Perennialism values knowledge that transcends time. This is a subject-centered philosophy. The Goal of a perennialist educator is to teach students to think rationally and develop minds that can think critically. A perennialist classroom aims to be a closely organized and well-disciplined Environment, which develops in students a lifelong quest for the truth. Perennialists believe that Education should epitomize a prepared effort to make these ideas available to students and to Guide their thought processes toward the understanding and appreciation of the great works of literature written by history’s finest thinkers that transcend time and never become Outdated. Perennialists are primarily concerned with the importance of mastery of the content And development of reasoning skills. The adage “the more things change, the more they stay The same” summarizes the perennialists’ perspective on education. In this philosophy skills are Developed in a sequential manner. Here, the teachers are the main actors on the stage.

 

Essentialism:

Essentialism is also a subject-centered philosophy. Essentialism is the educational philosophy of teaching basic skills. This philosophy advocates training the mind. Essentialist educators Focus on transmitting a series of progressively difficult topics and promotion of students to the next level. Subjects are focused on the historical context of the material world and culture

And move sequentially to give a solid understanding of the present day. Essentialism is a Common model in U.S. public schools today. A typical day at an essentialist school might have Seven periods, with students attending a different class each period. The teachers impart Knowledge mainly through conducting lectures, during which students are expected to take notes.

The students are provided with practice worksheets or hands-on projects, followed by an Assessment of the learning material covered during this process. The students continue with the Same daily schedule for a semester or a year. When their assessments show sufficient Competence, they are promoted to the next level to learn the next level of more difficult material. William C. Bagley was one of the most influential advocates of essentialism.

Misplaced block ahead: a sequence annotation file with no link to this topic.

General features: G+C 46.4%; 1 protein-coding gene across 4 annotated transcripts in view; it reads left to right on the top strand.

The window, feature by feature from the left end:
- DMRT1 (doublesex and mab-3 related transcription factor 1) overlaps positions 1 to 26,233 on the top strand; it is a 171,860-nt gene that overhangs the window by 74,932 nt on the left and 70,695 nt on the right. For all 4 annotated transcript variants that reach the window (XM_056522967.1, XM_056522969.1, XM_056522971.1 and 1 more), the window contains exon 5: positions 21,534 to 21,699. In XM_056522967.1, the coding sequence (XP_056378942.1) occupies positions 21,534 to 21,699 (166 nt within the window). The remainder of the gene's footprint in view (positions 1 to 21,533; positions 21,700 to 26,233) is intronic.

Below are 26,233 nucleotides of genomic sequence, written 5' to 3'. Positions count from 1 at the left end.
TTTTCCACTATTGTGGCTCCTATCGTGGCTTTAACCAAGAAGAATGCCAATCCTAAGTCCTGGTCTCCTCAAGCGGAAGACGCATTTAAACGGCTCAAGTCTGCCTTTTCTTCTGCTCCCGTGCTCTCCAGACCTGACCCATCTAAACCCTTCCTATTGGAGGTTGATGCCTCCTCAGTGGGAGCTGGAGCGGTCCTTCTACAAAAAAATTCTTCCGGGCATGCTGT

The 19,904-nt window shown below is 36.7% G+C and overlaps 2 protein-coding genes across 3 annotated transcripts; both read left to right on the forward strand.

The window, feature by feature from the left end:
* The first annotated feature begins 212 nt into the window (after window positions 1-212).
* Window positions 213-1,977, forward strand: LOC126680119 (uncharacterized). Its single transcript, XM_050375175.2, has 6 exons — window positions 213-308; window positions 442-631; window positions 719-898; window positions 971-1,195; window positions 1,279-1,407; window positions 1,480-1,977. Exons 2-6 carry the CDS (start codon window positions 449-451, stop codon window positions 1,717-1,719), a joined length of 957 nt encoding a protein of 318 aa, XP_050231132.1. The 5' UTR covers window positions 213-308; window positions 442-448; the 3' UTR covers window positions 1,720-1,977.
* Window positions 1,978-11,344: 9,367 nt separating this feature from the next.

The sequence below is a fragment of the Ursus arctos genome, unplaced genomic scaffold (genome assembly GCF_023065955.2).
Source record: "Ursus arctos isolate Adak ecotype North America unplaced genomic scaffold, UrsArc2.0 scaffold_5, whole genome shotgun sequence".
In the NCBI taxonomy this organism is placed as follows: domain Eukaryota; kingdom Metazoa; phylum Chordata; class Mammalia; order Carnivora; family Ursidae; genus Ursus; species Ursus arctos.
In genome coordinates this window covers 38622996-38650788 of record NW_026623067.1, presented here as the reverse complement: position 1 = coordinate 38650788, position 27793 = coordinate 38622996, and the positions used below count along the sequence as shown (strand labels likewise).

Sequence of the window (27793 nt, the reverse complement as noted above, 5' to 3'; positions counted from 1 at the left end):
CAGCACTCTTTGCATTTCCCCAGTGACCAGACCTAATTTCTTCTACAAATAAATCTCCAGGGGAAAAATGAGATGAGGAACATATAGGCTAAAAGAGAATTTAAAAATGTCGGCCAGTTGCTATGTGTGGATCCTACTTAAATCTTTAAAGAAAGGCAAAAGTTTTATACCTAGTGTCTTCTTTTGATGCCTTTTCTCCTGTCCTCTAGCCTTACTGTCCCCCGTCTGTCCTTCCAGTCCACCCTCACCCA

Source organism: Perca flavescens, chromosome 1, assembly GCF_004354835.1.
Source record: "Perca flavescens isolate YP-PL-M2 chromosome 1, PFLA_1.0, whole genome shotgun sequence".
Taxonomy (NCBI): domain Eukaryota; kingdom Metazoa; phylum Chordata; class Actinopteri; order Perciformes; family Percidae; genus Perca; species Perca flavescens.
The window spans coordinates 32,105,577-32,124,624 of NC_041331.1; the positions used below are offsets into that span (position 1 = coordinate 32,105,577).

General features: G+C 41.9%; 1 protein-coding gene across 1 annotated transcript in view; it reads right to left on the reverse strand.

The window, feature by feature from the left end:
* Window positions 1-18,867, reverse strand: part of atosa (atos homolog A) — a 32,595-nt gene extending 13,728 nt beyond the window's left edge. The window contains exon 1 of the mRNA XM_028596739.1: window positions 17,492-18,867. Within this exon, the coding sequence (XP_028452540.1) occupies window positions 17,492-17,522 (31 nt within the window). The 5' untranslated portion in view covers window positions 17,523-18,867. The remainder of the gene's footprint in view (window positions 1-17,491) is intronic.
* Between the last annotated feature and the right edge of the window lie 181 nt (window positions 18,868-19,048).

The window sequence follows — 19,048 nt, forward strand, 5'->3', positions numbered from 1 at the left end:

Reconstructionism:

Reconstructionism/Critical Theory. Social reconstructionism is a philosophy that emphasizes the addressing of social questions and a quest to create a better society and worldwide democracy. Reconstructionist educators focus on a curriculum that highlights social reform as the aim of education.

Reconstructionism is a philosophical theory holding that societies should continually reform themselves in order to establish more perfect governments or social networks. … The overall purpose of Reconstructionism is to reawaken a sense of the Real in a world where everything has been demonstrated to be an illusion.

 

Progressivism:

Progressivists believe that individuality, progress, and change are fundamental to One’s education. Believing that people learn best from what they consider most relevant to their Lives, progressivists center their curricula on the needs, experiences, interests, and abilities of Students. Progressivists like romantics, believe that education should focus on the whole student, Rather than on the content or the teacher. They emphasize on group activity and group problem Solving so that the students learn through cooperative learning strategies. It is anti-Authoritarian, experimental and visionary and aims to develop problem- solving ability. This educational philosophy stresses that students should test ideas by active experimentation. Learning is rooted in the questions of learners that arise through experiencing the world. Progressivism was developed by John Dewey’s pedagogic theory, being based on Pragmatism. Experience represented the core concept of his philosophy. Some American schools also follow this philosophy.